git pull ,
git add and
So rather than try to monkey around a python-wrapper of git, I decided to use git directly — from a shell script — running in a lambda — on the bash runtime.
So I pulled in the runtime a github repo I found, and used it for write a lambda function. Simple right? Well not entirely — running regular shell scripts is easy, but there are some quirks you’ll have to learn when you run them in a lambda function…
Not so fast there cowboy…
Firstly, the familiar home directory in
~/ is off-limits in a lambda function — and I mean off-limits. There is absolutely no-way (that I know off), for you can add files into this directory. Wouldn’t be a big isue, except this is where
git looks for ssh keys and the
Next, because lambda functions are ephemeral, you’ll need a way to inject your SSH key into the function, so that it can communicate to GitHub your behalf.
Finally, because you’ve chosen to use the bash runtime, you’re limited to the awscli utility, which while fully functional doesn’t come with the usual tools as boto3 for python. It’s a lot easier to loop and parse json in python than it is in bash — fortunately,
jq makes that less painful, and
jq is included in the custom runtime :).
Enough talking let’s build this
One of a great things about Lambda functions is that you can’t SSH into it.
This sounds like a drawback, but actually it’s a great security benefit — you can’t hack what you can’t access. Although it’s rare to see SSH used as an entry path for attackers these days, it’s not uncommon to see organizations lose SSH keys every once in a while. So cutting down SSH access does limit the attack surface of the lambda — plus the fact, that the lambda doesn’t exist on a 24/7 server helps reduce that even further.
Your support engineers might still want to log onto a **server**, but in todays serverless paradigm, this is unnecessary. After all, logs no longer exists in
/var/logs they’re on cloudwatch, and there is no need to change passwords or purge files because the lambdas recycle themselves after a while anyway. Leave those lambda functions alone will ya!
As a developer, you might want to see what is **in** the lambda function itself — like what binaries are available (and their versions), or what libraries and environment variables are set. For this, it’s far more effective to just log onto a lambci docker container — Amazon work very closely with lambci to ensure their container matches what’s available in a Lambda environment. Just run any of the following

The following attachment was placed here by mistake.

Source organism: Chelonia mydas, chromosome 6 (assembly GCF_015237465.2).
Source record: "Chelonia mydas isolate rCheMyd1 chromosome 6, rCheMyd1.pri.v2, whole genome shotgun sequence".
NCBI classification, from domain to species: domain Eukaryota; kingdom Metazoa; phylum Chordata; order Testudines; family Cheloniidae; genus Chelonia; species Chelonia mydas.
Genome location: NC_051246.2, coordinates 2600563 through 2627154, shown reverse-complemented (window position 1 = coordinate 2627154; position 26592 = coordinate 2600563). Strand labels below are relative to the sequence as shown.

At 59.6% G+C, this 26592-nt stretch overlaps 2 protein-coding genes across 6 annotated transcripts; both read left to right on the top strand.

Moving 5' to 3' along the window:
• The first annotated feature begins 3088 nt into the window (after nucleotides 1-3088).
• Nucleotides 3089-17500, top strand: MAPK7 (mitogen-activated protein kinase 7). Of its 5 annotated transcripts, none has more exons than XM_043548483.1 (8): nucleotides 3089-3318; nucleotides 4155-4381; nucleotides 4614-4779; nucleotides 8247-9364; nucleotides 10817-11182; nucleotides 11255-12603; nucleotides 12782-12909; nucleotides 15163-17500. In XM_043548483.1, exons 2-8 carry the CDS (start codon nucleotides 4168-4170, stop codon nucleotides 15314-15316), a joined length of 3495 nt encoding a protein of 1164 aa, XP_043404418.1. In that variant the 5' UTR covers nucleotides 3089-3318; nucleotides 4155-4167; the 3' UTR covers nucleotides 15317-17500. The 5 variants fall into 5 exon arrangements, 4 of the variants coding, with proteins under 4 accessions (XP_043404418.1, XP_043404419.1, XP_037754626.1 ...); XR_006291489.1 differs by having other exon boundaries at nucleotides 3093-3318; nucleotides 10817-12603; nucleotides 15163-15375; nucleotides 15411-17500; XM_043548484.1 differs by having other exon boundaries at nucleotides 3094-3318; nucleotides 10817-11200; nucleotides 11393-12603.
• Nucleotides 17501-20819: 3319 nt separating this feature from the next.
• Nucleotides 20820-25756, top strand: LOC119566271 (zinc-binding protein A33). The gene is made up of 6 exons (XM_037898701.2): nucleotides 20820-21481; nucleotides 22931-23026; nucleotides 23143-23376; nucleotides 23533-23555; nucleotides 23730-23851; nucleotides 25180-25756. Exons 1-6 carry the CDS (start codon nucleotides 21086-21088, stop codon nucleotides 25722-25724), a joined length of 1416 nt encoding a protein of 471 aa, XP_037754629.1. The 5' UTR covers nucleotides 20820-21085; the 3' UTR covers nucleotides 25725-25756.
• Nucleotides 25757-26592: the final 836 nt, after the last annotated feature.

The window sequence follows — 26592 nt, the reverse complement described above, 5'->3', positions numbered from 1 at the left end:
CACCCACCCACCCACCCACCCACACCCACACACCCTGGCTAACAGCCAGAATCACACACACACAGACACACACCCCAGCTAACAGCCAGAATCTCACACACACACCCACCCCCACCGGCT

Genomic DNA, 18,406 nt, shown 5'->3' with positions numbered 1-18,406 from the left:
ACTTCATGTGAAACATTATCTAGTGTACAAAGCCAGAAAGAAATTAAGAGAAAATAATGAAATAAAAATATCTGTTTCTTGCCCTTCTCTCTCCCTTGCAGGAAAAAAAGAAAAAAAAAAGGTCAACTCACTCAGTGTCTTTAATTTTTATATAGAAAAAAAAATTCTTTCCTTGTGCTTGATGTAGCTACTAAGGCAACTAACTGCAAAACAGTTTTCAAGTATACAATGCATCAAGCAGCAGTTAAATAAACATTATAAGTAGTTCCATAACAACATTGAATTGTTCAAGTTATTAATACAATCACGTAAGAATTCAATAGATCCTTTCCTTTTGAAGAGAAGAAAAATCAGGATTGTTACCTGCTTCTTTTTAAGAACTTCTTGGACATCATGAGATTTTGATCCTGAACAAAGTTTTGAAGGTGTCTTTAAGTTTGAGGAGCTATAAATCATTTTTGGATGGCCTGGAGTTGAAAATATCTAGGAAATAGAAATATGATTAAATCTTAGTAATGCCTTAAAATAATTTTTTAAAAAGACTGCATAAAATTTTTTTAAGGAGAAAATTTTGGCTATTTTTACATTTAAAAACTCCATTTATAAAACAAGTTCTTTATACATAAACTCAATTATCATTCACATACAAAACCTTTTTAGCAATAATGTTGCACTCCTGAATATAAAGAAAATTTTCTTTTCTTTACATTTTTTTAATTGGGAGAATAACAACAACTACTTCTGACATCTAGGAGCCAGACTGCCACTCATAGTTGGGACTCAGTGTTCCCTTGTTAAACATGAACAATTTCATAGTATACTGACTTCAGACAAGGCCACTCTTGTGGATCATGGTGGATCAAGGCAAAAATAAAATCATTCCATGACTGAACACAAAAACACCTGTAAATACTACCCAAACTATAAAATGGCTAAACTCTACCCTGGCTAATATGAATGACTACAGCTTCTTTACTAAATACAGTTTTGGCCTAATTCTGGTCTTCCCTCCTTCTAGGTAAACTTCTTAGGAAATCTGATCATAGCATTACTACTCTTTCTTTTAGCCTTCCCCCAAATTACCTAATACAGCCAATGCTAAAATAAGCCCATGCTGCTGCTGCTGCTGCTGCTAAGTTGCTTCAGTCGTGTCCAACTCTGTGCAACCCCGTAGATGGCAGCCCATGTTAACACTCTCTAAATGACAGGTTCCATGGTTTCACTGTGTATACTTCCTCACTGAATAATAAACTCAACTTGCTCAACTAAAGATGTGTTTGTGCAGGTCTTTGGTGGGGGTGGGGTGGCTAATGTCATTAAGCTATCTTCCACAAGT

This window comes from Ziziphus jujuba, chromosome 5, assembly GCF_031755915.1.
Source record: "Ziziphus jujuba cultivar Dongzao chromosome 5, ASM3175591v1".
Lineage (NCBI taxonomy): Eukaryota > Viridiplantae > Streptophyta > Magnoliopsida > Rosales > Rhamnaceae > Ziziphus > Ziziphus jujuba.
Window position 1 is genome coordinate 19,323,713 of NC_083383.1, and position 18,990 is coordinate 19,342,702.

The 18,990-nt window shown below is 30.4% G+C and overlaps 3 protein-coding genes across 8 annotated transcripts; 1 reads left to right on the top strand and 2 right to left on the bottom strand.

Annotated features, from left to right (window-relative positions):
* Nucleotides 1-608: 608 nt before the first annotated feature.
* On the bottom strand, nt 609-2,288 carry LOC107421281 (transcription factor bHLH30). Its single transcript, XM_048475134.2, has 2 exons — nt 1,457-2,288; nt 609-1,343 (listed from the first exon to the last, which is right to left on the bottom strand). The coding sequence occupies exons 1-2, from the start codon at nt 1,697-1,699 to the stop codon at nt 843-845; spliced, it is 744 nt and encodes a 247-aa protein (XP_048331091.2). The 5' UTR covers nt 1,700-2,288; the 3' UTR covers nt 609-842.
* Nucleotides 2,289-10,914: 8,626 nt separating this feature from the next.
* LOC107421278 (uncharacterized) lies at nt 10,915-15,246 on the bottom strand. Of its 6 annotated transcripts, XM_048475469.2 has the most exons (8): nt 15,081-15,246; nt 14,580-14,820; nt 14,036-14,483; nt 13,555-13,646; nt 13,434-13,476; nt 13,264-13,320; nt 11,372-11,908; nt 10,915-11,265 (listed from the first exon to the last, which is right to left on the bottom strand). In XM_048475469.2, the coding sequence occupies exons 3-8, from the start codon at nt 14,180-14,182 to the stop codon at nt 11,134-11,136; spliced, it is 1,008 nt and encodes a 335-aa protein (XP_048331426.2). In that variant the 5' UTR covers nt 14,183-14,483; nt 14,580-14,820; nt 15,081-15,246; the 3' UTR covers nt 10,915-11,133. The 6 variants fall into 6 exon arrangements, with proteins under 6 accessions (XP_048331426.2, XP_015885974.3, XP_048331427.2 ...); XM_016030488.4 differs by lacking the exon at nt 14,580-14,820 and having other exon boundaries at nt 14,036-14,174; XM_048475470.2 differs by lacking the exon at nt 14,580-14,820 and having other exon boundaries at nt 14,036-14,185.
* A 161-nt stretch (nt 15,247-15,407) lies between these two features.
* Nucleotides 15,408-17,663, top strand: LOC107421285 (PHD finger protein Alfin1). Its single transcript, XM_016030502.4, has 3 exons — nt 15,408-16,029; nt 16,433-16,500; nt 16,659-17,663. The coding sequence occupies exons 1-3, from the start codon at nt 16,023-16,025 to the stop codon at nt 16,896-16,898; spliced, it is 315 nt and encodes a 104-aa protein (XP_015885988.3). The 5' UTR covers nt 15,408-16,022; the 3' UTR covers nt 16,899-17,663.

docker run -ti lambci/lambda:build-python3.7 bash
docker run -ti lambci/lambda:build-python3.6 bash
Lambci provide a corresponding docker container for all AWS runtimes, they even provide a
build image for each runtime, that comes prepackaged with tools like
zip. This is the best way to explore a lambda function in interactive mode, and build lambda layers on.
But sometimes you’ll find yourself wanting to explore the actual lambda function you ran, like checking if the binary in the lambda layer was packaged correctly, or just seeing if a file was correctly downloaded into
/tmp— local deploy has it’s limits, and that’s what this post is for.
This is a continuation in the Klayers series, where I deep dive into the architecture of Klayers. At its core, Klayers is a collection of AWS Lambda Layers for Python3, with the idea that python packages in layers is more efficient than packaging them with application code.
Visit the GitHub repo here, where you’d find 50+ lambda layers for public consumption across most AWS regions (including HK and Oman). This post is how I automated the building of layers inside lambda functions — but specifically on layers composed of Python Packages (e.g. requests, beautifulsoup4, etc)
Python Packages for Dummies
As a primer, let’s take a look at python packages in general. Python utilizes the Python Package Index (or PyPI), this is similar to Maven for Java or NPM for Node. It’s simply a package manager that helps with the installation of python packages for your application.
In order to help with this, there is a program called
pip that helps with the installation of python packages. While
pip isn’t limited to packages from PyPI, you can use it to install packages from other sources as well — it and PyPI are the dynamic duo of Python packages.
The problem is that while Python is a interpreted language, there are some components of it that are OS specific. When you pip install into Windows, you get a different package installation than when you pip install into Ubuntu or OSX.
pip detects your OS and installs specific files for your specific purpose — sometimes those files need to be compiled for your OS as well.